The RCM response to the NICE induction of labour 2021 guideline

By Lia Brigante, RCM Quality & Standards Advisor on 10 November 2021 Maternity Services RCM Research Induction NICE - The National Institute for Health and Care Excellence Safe high quality care Antenatal / Prenatal Caesarean Section Interventions

The NICE draft guideline on induction of labour that was out for consultation during the summer, causing concerns and a striking number of responses, has now been finalised and it is available here. Our long and detailed response was considered and several of our proposed suggestions have been included in the new guideline. The draft guideline included some controversial recommendations, such as earlier offer of induction of labour at 41 weeks to all healthy women and birthing people and at 39 weeks to those identified at ‘higher risk’ such as Black, Asian, mixed and minority ethnic women, those with an increased BMI or aged over 35. The final guideline has moved from these recommendations, which we welcome.

The tone of the final guideline shifted with the re-introduction, as suggested in our response, of the recommendation to ‘give women with uncomplicated pregnancies every opportunity to go into spontaneous labour’ and explain to all women that labour usually starts naturally before 42+0 weeks.

However, the recommendation to discuss induction of labour, expectant management and planned caesarean birth early in pregnancy remains in this draft and its benefits are questionable. We have argued that information should be tailored to each woman’s specific and individual circumstances. Midwives know that the timing and content of antenatal care should be based on each woman’s individual needs, including the discussion on preference for birth (which may involve the listed options of expectant management, offer of IOL, or planned caesarean). For some, discussing those options may be upsetting and contribute to anxiety and lack of self- confidence while others will want to discuss those options earlier on. The same applies to routine offer of membrane sweeping and induction timing.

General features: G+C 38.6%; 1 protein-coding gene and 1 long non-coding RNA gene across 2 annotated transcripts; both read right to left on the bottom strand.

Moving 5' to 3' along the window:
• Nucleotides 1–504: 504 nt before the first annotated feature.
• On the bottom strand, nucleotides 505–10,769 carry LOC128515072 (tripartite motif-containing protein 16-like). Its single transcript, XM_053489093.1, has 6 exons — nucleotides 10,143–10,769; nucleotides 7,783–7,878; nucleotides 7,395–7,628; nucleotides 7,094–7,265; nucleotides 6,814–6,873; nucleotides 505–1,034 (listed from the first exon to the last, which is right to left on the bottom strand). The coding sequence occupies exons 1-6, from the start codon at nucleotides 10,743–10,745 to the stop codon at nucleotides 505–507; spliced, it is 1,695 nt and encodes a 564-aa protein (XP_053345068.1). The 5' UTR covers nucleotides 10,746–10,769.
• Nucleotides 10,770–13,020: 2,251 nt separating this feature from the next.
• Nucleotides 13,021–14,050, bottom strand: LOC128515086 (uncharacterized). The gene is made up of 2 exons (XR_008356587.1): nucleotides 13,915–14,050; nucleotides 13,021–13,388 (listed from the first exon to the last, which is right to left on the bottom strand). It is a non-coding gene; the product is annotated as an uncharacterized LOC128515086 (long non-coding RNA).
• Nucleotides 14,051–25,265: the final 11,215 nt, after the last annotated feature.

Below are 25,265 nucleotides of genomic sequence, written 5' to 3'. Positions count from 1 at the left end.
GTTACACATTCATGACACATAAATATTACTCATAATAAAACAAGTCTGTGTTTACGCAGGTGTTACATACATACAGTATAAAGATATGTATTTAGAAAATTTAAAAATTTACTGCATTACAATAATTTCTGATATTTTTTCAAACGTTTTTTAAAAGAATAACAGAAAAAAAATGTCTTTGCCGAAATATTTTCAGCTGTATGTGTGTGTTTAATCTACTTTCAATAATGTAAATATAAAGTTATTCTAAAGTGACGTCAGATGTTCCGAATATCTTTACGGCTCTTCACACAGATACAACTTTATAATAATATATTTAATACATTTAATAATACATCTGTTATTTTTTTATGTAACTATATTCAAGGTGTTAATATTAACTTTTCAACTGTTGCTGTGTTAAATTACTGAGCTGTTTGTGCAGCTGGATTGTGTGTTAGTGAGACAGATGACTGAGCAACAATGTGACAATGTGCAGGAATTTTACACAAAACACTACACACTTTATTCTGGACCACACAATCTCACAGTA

The RCM Blue Top Guideline on induction of labour states that ‘Midwives should ensure women and their families know that they have a choice about having an induction of labour’ and ‘unless the clinical situation changes, midwives should not make frequent offers of this intervention’. This is because there is evidence that women can feel pressured into accepting an induction (or other intervention), if this offer or recommendation is repeated.  Detailed, evidence-based discussion is essential to support women to make the choices that are right for them. Some women may not understand the process of induction fully and risk not feeling involved in the decision-making process, which will negatively impact on their birthing experience.  

The removal of a set of recommendations based on the ‘experience and knowledge’ of the committee is welcomed by the RCM and the final guideline is overall more balanced than the initial draft. It remains crucially important to prioritise individual informed choices, provide all available evidence including those on long-term outcomes for women and babies, mental health and experience of care. Only by providing detailed information to women in clear absolute risk terms, will we enable truly informed, safe and personalised care.